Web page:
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Here's what to do if you run into a cougar, black bear or grizzly bear

This grizzly bear looks angry. (via Shutterstock)

While there are a number of ways to avoid running into wild animals, staying out of the wilderness certainly isn’t the most ideal one. Where is the fun in that?

With this in mind, many animals are dangerous, and people can end up seriously injured or even killed if they don’t exercise caution. As such, it is worth the effort to study which animals pose the greatest threat to people in B.C., and what to do when you encounter them.

Wild, powerful, and unpredictable, bears and cougars pose a substantial threat to people. Luckily, however, encounters between these animals and humans are relatively low in B.C. Nevertheless, you’ll want to be prepared for an encounter if you plan to venture into the woods anytime soon — or if you live in areas close to the wilderness.

Even if you are going on a hike, there are still a number of things that you can do to decrease your chances of running into an animal. For example, cougars and bears have been known to eat house pets, so leaving Fido at home may prevent him/her from being an easy meal. If you do bring your pet, ensure to keep it on a leash. Similarly, children are attractive to predators due to their size. As such, they shouldn’t wander off and should be supervised at all times.

Solo hiking is also not recommended; bears and cougars are far more likely to stalk a solo hiker than approach a group. And, even if you are in a group, it is imperative that you stay on designated trails and watch out for bear warnings.

Are there animals nearby? 

BC Parks notes that if you see circling crows or smell rotting meat, you should leave immediately. Bears feed on dead animals and these may be signs that carrion is nearby. In addition, “Bear signs include: tracks, droppings, recently overturned rocks or logs, rotted wood that has been torn apart, clawed, bitten or rubbed trees, bear trails, hair on tree bark, fresh diggings and crushed vegetation.”

BC Parks also notes that tracks, droppings, scratched trees and food caches are signs that a cougar could be in the area. Cougars also urinate or defecate on piles of forest debris to mark their territory. These piles, called scrapes, also indicate the presence of cougars.

Campsite cleanliness 

It is imperative that you use airtight containers for things like fish, as fish odours strongly attract bears. Bears have an incredible sense of smell, so any packaged snacks, scented products, and contaminated dishwater should not lie around the camp. Instead, you should eat and cook well away from where you plan to sleep. Women should also consider using tampons when menstruating.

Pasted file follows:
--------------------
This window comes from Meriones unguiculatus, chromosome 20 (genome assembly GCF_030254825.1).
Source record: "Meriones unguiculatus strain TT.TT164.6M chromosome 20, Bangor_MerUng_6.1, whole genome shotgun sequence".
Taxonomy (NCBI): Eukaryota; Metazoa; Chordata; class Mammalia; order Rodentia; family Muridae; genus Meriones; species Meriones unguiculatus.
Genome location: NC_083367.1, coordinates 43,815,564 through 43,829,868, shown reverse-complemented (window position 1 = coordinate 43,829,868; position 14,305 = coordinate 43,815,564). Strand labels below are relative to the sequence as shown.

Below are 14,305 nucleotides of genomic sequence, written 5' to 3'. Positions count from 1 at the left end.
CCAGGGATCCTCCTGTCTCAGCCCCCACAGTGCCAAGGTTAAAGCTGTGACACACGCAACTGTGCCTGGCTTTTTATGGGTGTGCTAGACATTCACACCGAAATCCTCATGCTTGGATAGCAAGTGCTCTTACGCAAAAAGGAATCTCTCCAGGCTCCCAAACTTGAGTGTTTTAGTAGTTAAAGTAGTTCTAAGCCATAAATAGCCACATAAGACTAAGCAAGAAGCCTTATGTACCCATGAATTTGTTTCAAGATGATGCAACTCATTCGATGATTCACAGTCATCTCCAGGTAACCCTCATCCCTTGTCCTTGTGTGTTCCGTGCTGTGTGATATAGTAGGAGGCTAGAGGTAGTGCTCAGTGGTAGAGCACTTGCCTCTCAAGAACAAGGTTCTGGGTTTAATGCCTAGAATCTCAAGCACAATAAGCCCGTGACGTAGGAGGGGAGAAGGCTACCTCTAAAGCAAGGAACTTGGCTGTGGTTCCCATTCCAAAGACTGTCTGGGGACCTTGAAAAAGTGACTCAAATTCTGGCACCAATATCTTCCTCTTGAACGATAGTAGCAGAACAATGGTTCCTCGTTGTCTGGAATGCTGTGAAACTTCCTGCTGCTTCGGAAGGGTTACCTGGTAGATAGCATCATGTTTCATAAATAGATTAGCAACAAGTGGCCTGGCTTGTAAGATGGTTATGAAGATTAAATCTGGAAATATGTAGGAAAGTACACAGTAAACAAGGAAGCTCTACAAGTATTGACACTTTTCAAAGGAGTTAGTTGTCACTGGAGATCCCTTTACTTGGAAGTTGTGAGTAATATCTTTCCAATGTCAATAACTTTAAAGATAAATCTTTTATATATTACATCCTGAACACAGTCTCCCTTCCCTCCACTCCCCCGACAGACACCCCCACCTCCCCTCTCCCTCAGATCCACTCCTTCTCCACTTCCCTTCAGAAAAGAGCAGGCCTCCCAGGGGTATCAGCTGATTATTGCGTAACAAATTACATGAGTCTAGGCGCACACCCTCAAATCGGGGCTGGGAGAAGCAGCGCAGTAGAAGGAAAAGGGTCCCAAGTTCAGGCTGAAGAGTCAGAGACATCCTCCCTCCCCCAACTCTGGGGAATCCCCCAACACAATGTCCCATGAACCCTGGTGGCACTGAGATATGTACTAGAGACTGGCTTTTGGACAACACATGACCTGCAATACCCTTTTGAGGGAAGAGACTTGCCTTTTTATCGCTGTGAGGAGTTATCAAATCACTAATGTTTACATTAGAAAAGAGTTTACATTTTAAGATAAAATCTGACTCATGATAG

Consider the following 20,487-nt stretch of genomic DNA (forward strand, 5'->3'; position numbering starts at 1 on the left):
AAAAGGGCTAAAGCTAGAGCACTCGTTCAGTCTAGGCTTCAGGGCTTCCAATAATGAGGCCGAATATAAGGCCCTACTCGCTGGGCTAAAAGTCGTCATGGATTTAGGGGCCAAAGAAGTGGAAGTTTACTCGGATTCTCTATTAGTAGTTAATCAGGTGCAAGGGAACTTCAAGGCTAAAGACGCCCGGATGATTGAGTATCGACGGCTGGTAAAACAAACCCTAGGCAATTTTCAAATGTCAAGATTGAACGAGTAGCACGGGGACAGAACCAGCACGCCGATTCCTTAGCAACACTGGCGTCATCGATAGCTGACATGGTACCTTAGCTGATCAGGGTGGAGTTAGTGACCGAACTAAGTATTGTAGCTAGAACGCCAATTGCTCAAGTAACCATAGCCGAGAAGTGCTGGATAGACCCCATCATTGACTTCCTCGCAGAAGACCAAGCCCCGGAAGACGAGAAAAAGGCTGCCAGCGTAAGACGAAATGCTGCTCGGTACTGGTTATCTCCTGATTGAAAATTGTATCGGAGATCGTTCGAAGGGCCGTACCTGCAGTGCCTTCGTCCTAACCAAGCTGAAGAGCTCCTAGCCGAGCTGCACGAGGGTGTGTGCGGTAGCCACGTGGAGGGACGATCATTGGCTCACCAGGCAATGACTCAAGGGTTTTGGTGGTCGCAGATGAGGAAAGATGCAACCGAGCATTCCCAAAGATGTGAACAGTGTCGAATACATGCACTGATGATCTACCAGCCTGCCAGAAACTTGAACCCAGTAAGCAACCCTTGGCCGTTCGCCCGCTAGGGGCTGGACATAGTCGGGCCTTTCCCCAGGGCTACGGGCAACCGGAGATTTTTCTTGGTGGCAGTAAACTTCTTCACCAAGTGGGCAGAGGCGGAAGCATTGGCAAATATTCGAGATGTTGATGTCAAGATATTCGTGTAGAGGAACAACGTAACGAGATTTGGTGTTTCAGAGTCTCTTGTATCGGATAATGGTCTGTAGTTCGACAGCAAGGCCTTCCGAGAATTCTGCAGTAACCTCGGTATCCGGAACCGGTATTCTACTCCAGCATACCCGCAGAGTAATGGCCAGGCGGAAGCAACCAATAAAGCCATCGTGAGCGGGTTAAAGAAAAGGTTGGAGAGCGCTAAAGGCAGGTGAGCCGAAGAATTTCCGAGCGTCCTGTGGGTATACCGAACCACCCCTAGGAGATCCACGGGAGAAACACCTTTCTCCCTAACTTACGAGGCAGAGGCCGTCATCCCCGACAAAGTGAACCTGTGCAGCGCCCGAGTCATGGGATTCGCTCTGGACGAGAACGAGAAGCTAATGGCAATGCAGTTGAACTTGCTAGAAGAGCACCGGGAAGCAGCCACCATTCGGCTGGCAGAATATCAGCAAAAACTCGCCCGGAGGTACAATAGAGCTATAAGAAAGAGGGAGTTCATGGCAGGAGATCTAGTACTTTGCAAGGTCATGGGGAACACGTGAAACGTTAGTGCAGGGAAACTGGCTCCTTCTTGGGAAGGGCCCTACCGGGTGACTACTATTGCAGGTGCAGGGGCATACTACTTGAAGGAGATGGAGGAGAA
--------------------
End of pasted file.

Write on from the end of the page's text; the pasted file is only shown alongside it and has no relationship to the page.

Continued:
Store food and garbage in airtight containers in the facilities provided, or suspend it at least four metres above the ground, or store in the trunk of your car. You should also sleep in a tent, as sleeping under the stars is dangerous in bear country.

Think you can outrun a bear?

You won’t.

Adult grizzlies are capable of bursts of speed to 55 kilometres per hour, and, despite popular belief, bears can run downhill with ease. As a result, you shouldn’t run from bears, but stay calm and slowly back away. In addition, BC Parks states that you should not make eye contact with grizzly bears, as they may interpret it as a threat.

If a bear starts to follow you, you should drop something behind you as a distraction. While it may seem odd, a bear on its hind legs may not be aggressive — it may simply be trying to identify what you are. Speak softly to it and back away slowly.

It is also important to determine whether the animal is a black bear or a grizzly. If it’s a black bear, and its being aggressive, you should always fight back. This will mean jumping up and down, waving your arms and yelling. In addition, you should try to look as large as possible.

If it’s a grizzly, however, BC Parks says that you should climb a tree to over four metres if you can. If not, “assume the cannonball position on the ground. Lie in a fetal position on your side, with your knees against your chest and your head between your knees. Clasp your hands behind your neck. This position will show the bear that you are not aggressive, and will protect your vital organs in case of an attack.”

What do you if you encounter a cougar?

BC Parks says that you should remain calm and keep the cougar in view. Children should immediately be picked up, and you should slowly back away — but never turn your back to it. Also, the animal should have a clear avenue of escape.

You should try to make yourself look as large as possible, and if the cat shows intense interest or follows you, respond aggressively. You’ll want to maintain eye contact, show your teeth, and make noise. BC Parks adds that you should, “Arm yourself with rocks or sticks as weapons. Crouch down as little as possible when picking things up off the ground. If the cougar attacks, fight back.”

Ultimately, you’ve got to try to convince the cougar that you’re a threat, not prey.

For a more detailed list of what do to do when you encounter a predator, as well as how to spot tracks and determine the difference between grizzlies and black bears, click here.

— Elana Shepert, Vancouver Is Awesome